It appears to be in very good condition. but a more thorough examination would be needed.

    I would get it checked out prior to purchase.

  13. #13
    Crash, Jr.'s Avatar
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    Wow, that's quite a list. Definitely on the heavy side but a lot of weight there is easy to lose such as the electrical system. If you want a PA-18-95 then that PA-11 with all the goodies added is about as close as you can get. You really wouldn't gain much by going to a PA-18-95. Kind of depends on your wants/needs. If you want an economical plane but also want a full electrical system with ADSB and all that stuff then by all means that's a great setup. Personally I would look for a J-3 with no electrical because it's a better performing plane being much lighter (usually mid to high 700lbs range) and is just a simpler experience. As a nice side benefit the J-3 is an iconic plane so you will never have to explain to folks what plane you own and I see the resale value of J-3's only increasing over time as they become more collectable. For me the beauty of a small engine cub is the simplicity. If you want full electrical and all the gizmos you might as well go to a proper PA-18-150 and have a better, more modern plane overall.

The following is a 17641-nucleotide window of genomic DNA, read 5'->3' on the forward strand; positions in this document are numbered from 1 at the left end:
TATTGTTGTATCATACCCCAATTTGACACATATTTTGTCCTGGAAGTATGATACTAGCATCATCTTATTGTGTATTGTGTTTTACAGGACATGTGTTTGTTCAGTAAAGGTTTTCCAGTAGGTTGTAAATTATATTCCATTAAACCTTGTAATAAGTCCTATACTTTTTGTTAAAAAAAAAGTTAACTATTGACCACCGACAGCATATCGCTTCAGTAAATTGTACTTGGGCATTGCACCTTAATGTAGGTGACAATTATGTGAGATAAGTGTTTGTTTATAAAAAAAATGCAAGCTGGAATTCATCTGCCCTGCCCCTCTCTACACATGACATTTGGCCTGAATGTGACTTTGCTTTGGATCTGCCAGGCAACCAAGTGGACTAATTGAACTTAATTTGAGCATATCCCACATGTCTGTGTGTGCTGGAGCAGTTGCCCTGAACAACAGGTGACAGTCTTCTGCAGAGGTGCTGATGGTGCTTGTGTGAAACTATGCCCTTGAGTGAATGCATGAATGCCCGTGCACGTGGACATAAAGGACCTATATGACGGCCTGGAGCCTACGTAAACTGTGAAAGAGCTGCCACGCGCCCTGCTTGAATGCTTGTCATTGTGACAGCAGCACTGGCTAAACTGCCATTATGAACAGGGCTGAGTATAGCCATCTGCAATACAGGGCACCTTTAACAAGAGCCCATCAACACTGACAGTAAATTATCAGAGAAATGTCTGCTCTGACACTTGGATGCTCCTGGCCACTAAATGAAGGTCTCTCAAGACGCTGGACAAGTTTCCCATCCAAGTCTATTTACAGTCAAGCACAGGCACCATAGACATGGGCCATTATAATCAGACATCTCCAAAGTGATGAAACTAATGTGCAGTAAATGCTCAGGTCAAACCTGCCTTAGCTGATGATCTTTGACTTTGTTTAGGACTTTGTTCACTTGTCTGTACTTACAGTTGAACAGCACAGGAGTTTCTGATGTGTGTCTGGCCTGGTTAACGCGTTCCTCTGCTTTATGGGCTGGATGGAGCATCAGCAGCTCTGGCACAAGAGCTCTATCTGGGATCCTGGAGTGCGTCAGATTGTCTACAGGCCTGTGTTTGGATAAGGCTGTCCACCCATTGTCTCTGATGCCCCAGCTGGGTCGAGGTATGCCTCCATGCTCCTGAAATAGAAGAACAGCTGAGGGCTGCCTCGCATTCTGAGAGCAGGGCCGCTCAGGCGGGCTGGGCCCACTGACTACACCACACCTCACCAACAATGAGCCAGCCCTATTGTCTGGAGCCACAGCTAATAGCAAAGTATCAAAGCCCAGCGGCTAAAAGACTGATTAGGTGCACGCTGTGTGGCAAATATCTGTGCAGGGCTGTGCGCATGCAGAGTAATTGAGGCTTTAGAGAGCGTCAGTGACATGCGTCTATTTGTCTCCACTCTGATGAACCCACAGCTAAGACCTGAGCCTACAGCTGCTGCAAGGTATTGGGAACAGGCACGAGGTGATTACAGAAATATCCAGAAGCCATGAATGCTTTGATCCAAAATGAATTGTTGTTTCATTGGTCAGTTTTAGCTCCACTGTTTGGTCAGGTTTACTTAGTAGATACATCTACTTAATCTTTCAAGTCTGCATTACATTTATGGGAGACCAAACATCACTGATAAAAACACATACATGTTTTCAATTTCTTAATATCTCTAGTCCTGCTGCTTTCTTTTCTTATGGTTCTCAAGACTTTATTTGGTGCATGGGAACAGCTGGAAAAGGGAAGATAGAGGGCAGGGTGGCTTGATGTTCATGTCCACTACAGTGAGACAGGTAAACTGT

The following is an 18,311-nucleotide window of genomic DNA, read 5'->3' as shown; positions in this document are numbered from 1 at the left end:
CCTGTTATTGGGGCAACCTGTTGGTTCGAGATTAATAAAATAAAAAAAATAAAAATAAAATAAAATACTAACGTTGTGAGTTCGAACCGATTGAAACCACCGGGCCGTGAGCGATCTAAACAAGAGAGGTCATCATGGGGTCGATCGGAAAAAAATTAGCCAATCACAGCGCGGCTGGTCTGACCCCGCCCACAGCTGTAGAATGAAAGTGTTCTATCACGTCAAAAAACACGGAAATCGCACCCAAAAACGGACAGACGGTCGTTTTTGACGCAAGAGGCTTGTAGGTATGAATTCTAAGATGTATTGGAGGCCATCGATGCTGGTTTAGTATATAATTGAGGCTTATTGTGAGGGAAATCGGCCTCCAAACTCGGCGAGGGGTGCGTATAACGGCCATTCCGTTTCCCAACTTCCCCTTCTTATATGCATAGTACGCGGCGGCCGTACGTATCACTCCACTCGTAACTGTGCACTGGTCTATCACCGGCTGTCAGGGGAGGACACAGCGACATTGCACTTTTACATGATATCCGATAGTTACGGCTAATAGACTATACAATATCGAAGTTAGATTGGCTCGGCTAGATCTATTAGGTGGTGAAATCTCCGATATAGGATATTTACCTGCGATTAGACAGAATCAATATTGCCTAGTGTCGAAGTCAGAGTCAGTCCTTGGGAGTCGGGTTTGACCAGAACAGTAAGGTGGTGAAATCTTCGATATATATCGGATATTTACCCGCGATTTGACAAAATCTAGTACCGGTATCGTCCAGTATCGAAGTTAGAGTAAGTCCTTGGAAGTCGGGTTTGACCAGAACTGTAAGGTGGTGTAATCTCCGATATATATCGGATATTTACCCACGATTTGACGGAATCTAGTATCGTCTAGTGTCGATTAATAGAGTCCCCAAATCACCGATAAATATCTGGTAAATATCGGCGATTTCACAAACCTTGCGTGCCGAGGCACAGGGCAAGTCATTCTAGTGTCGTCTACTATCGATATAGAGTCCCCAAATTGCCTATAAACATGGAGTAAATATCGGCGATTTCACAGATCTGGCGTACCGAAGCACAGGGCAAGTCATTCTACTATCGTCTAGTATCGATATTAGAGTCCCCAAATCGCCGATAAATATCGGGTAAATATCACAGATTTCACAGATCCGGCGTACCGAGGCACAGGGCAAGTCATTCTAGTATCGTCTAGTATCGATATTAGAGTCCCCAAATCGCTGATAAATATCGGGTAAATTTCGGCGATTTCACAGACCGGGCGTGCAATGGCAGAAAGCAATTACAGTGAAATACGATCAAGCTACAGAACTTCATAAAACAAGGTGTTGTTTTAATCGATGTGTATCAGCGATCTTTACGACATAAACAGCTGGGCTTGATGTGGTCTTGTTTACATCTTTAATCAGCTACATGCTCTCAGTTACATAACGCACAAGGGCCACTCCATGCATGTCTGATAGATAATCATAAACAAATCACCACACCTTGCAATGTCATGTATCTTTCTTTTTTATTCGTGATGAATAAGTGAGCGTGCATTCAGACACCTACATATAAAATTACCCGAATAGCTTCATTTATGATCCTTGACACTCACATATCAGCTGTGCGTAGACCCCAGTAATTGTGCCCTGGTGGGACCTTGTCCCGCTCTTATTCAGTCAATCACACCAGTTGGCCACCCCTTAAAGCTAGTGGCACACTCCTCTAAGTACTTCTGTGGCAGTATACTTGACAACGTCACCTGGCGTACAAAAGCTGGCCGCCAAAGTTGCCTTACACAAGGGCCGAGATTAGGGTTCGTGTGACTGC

To answer your question directly I would think that plane with all the mods would fetch the upper end of the price range even with old fabric. Like Denny said, get the A&P/IA who will be doing your maintenance to check the fabric before buying.

  14. #14
    JP's Avatar
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    Where does one start?

    The reality is many PA-11s with basic upgrades for safety and otherwise are gonna hover around 850 or higher.

    CC and Legend make some fantastic versions, as well as many reputable kit companies.

    There's a difference between a PA-11 and a PA-18-95. Both are a delight to fly. A PA-11 that is trying to be a -95 or SC is not as much a delight (see AOPA experience and comments ref weight in general).

    Better tailwheel, slightly larger tires, real brakes, real seatbelts, VGs and cabanne cables are great improvements.

    Hangared airplane will have longer fabric life. Fabric is not the boogeyperson it's made out to be. You can very quickly acquire the skills to work with fabric.

    Avionics are super lightweight nowadays. Portable GPS (like a decent Garmin Aera or successor), intercom/com (panel mount or otherwise), powered by a lightweight, compact 12v battery gives the Mighty 11 decent eyes and ears with very little weight added on.

    Flight planning is simple. C90 at 5.7 gallon per hour to give you a decent margin. Each one has a sweet spot for cruise somewhere in the 86-96 mph range.